Shea Zahedi, who is from Juneau, will show her largest collection to date during New York Fashion week. She credits her Juneau upbringing with instilling fashion values she continues to draw from. (Courtesy Photo | Tim Sudden for Shea Zahedi)

Shea Zahedi, who is from Juneau, will show her largest collection to date during New York Fashion week. She credits her Juneau upbringing with instilling fashion values she continues to draw from. (Courtesy Photo | Tim Sudden for Shea Zahedi)

Designer from Juneau will show her work during New York Fashion Week

Slow fashion heads to City that Never Sleeps.

Shea Zahedi would not be preparing to show a collection at New York Fashion Week without Juneau.

Zahedi, née Wilcox, grew up in Juneau and is the designer behind the Opal Heart fashion line. The sensibilities that are taking her to the Big Apple for one of the world’s biggest fashion events were forged in the capital city.

“I’m really inspired by vintage sewing from the ’50s and ’60s,” Zahedi said from Orange County, California, in a phone interview. “I think a lot of that came from growing up in Juneau. Our families all had to sew a lot of their clothes and work with what was available to them. Just kind of inspired by the ethos of repairing your clothing and using high-quality methods to construct the garments.”

Shea Zahedi’s Opal Heart fashion line shies away from designs meant to capitalize on trends or seasonal looks. Zahedi said she endeavors to work closely with customers, too. (Courtesy Photo | Shea Zahedi)

Shea Zahedi’s Opal Heart fashion line shies away from designs meant to capitalize on trends or seasonal looks. Zahedi said she endeavors to work closely with customers, too. (Courtesy Photo | Shea Zahedi)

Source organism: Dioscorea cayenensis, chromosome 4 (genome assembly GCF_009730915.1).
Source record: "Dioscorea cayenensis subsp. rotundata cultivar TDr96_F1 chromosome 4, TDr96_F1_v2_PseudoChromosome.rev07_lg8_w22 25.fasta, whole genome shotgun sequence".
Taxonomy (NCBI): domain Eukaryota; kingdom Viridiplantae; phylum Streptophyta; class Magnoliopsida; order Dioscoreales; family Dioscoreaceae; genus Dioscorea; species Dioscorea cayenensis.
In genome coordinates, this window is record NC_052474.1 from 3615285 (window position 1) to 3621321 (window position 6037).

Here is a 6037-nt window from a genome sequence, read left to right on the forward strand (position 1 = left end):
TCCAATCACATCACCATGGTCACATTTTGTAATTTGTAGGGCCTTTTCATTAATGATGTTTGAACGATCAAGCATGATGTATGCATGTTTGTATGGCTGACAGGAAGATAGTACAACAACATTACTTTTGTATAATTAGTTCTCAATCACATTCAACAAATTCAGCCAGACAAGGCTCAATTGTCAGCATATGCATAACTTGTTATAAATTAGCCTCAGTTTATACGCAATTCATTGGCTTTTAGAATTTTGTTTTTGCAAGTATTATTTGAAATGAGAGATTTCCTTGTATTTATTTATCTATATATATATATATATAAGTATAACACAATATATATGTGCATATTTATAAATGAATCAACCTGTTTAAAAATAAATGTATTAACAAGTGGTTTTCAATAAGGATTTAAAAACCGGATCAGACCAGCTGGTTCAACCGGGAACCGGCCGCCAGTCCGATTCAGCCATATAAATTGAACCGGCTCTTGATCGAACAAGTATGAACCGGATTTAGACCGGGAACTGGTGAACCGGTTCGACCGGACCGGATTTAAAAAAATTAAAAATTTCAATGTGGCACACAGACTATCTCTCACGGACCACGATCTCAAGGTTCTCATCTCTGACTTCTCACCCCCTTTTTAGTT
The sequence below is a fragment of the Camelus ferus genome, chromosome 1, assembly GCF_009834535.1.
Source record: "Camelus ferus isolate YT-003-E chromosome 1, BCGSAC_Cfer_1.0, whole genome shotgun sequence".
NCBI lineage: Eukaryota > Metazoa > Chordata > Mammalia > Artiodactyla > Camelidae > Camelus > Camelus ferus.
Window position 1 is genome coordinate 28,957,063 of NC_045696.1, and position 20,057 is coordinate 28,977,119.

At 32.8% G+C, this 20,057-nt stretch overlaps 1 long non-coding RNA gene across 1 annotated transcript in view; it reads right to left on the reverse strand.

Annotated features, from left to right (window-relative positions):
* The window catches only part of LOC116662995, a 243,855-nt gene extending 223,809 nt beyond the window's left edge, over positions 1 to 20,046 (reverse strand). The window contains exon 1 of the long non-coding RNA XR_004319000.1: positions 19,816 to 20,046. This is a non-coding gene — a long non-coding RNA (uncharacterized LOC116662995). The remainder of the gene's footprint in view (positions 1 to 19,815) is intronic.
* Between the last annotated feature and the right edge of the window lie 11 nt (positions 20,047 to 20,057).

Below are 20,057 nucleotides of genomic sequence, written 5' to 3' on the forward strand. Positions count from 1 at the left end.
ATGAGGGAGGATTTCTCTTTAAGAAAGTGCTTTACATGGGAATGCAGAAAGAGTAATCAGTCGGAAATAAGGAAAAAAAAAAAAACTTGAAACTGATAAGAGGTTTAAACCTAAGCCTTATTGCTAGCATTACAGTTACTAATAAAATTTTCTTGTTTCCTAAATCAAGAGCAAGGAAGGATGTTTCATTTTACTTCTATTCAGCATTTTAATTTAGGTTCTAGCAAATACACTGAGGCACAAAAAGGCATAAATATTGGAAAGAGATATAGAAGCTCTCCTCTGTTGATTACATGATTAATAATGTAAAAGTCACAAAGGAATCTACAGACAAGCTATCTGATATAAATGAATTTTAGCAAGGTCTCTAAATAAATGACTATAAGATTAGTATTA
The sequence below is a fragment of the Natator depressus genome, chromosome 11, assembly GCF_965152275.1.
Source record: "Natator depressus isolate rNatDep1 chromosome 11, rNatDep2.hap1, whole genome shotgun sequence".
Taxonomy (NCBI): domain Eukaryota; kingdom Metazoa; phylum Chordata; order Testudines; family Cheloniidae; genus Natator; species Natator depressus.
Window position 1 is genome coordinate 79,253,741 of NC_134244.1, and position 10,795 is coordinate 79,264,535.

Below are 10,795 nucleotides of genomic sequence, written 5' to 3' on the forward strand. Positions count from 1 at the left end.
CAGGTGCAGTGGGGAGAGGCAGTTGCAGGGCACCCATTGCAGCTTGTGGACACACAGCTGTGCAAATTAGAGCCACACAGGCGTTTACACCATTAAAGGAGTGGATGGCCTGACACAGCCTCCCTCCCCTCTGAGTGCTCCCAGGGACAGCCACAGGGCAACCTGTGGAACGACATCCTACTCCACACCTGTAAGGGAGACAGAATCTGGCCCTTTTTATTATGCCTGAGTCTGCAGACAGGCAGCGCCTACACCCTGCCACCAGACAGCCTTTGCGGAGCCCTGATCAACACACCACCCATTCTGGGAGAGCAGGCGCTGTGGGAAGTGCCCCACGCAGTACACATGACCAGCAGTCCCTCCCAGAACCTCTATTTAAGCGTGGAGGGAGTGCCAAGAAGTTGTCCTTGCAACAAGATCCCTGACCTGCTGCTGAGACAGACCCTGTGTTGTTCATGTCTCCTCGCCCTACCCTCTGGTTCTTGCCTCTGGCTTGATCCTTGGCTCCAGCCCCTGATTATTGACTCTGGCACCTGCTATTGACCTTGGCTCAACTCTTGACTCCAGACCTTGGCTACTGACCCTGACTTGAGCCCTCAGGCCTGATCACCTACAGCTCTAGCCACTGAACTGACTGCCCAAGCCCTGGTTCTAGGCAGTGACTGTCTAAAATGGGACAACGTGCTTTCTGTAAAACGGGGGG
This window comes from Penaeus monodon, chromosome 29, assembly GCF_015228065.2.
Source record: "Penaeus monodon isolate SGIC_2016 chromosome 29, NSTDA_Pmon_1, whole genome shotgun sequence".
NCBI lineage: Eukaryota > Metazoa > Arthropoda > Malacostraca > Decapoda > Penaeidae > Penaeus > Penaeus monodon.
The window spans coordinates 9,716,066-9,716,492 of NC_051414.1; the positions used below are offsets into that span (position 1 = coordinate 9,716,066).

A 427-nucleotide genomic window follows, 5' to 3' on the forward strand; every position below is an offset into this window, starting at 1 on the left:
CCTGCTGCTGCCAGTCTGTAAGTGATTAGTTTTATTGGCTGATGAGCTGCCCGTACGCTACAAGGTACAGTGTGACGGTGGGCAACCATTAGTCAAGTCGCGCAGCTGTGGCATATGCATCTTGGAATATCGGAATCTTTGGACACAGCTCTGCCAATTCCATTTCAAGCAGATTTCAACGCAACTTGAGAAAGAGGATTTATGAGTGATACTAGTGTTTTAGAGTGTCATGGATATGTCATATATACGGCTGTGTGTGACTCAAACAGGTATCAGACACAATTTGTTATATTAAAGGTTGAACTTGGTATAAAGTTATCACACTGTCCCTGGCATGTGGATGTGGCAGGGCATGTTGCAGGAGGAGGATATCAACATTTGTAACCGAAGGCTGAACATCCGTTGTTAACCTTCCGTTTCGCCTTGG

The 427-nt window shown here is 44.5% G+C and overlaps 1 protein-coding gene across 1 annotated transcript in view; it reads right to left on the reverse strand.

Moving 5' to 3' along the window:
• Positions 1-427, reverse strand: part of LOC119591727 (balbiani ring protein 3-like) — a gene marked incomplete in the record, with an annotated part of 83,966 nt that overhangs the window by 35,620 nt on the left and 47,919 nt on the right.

Zahedi, who lived in Portland, Oregon, for about a decade after moving from Juneau and now resides in California, said she is thrilled to be showing clothing in New York City during Fashion Week, which runs Feb. 8-16.

“I think it’s really exciting just to be in New York during Fashion Week,” Zahedi said. “Growing up in Juneau it seems so far away. The fashion world seems so far away and removed. To have the opportunity to show my work somewhere during fashion week is incredible.”

[These sea otter earrings tweak tradition]

She especially relishes the opportunity to show off work that incorporates Slow Fashion mentality on such a large stage. Slow Fashion is a clothing world movement that is the equivalent of farm-to-table restaurants in culinary circles, Zahedi said.

It places an emphasis on creating garments that are made to last and employ excess, secondhand or repurposed materials. Despite the name, some pieces can be completed in five hours. Others might take as many as 30 hours, Zahedi said.

“Sharing the message of Slow Fashion is almost more important to me than selling my clothes,” Zahedi said. “I’m just glad they make people happy, just like anybody who paints.”